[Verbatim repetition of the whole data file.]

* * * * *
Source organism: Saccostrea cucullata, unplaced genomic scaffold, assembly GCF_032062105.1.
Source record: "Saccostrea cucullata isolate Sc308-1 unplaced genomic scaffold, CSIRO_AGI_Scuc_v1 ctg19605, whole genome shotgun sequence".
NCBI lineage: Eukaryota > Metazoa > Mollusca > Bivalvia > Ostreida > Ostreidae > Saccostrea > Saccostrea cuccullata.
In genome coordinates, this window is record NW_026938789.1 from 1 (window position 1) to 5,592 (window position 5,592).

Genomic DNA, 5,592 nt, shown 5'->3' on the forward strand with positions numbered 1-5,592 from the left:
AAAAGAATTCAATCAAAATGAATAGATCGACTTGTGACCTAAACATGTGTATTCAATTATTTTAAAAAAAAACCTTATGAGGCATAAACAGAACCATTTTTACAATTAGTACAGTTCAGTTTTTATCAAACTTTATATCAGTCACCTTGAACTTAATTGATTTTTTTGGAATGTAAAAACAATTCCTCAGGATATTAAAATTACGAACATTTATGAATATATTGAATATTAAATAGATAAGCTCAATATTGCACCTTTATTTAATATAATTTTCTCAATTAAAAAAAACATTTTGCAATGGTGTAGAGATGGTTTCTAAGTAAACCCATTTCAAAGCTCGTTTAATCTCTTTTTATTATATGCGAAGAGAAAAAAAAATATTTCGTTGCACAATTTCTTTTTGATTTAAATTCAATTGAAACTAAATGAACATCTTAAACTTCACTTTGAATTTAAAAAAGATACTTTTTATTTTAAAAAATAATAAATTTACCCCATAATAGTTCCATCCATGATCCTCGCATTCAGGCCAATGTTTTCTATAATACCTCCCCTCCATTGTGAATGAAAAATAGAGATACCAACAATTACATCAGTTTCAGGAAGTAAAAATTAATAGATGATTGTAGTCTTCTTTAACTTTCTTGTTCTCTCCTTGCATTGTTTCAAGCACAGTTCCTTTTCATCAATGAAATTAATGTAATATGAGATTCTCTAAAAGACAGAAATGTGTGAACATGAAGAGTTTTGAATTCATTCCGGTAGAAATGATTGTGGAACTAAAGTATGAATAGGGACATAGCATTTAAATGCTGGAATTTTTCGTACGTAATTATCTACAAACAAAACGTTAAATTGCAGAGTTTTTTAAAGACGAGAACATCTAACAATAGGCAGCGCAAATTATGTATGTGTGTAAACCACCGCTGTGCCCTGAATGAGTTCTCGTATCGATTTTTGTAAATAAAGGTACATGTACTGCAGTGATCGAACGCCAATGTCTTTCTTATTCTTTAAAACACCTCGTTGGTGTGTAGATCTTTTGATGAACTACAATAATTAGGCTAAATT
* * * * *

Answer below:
Source organism: Saccostrea cucullata, unplaced genomic scaffold, assembly GCF_032062105.1.
Source record: "Saccostrea cucullata isolate Sc308-1 unplaced genomic scaffold, CSIRO_AGI_Scuc_v1 ctg19605, whole genome shotgun sequence".
NCBI lineage: Eukaryota > Metazoa > Mollusca > Bivalvia > Ostreida > Ostreidae > Saccostrea > Saccostrea cuccullata.
In genome coordinates, this window is record NW_026938789.1 from 1 (window position 1) to 5,592 (window position 5,592).

Genomic DNA, 5,592 nt, shown 5'->3' on the forward strand with positions numbered 1-5,592 from the left:
AAAAGAATTCAATCAAAATGAATAGATCGACTTGTGACCTAAACATGTGTATTCAATTATTTTAAAAAAAAACCTTATGAGGCATAAACAGAACCATTTTTACAATTAGTACAGTTCAGTTTTTATCAAACTTTATATCAGTCACCTTGAACTTAATTGATTTTTTTGGAATGTAAAAACAATTCCTCAGGATATTAAAATTACGAACATTTATGAATATATTGAATATTAAATAGATAAGCTCAATATTGCACCTTTATTTAATATAATTTTCTCAATTAAAAAAAACATTTTGCAATGGTGTAGAGATGGTTTCTAAGTAAACCCATTTCAAAGCTCGTTTAATCTCTTTTTATTATATGCGAAGAGAAAAAAAAATATTTCGTTGCACAATTTCTTTTTGATTTAAATTCAATTGAAACTAAATGAACATCTTAAACTTCACTTTGAATTTAAAAAAGATACTTTTTATTTTAAAAAATAATAAATTTACCCCATAATAGTTCCATCCATGATCCTCGCATTCAGGCCAATGTTTTCTATAATACCTCCCCTCCATTGTGAATGAAAAATAGAGATACCAACAATTACATCAGTTTCAGGAAGTAAAAATTAATAGATGATTGTAGTCTTCTTTAACTTTCTTGTTCTCTCCTTGCATTGTTTCAAGCACAGTTCCTTTTCATCAATGAAATTAATGTAATATGAGATTCTCTAAAAGACAGAAATGTGTGAACATGAAGAGTTTTGAATTCATTCCGGTAGAAATGATTGTGGAACTAAAGTATGAATAGGGACATAGCATTTAAATGCTGGAATTTTTCGTACGTAATTATCTACAAACAAAACGTTAAATTGCAGAGTTTTTTAAAGACGAGAACATCTAACAATAGGCAGCGCAAATTATGTATGTGTGTAAACCACCGCTGTGCCCTGAATGAGTTCTCGTATCGATTTTTGTAAATAAAGGTACATGTACTGCAGTGATCGAACGCCAATGTCTTTCTTATTCTTTAAAACACCTCGTTGGTGTGTAGATCTTTTGATGAACTACAATAATTAGGCTAAATT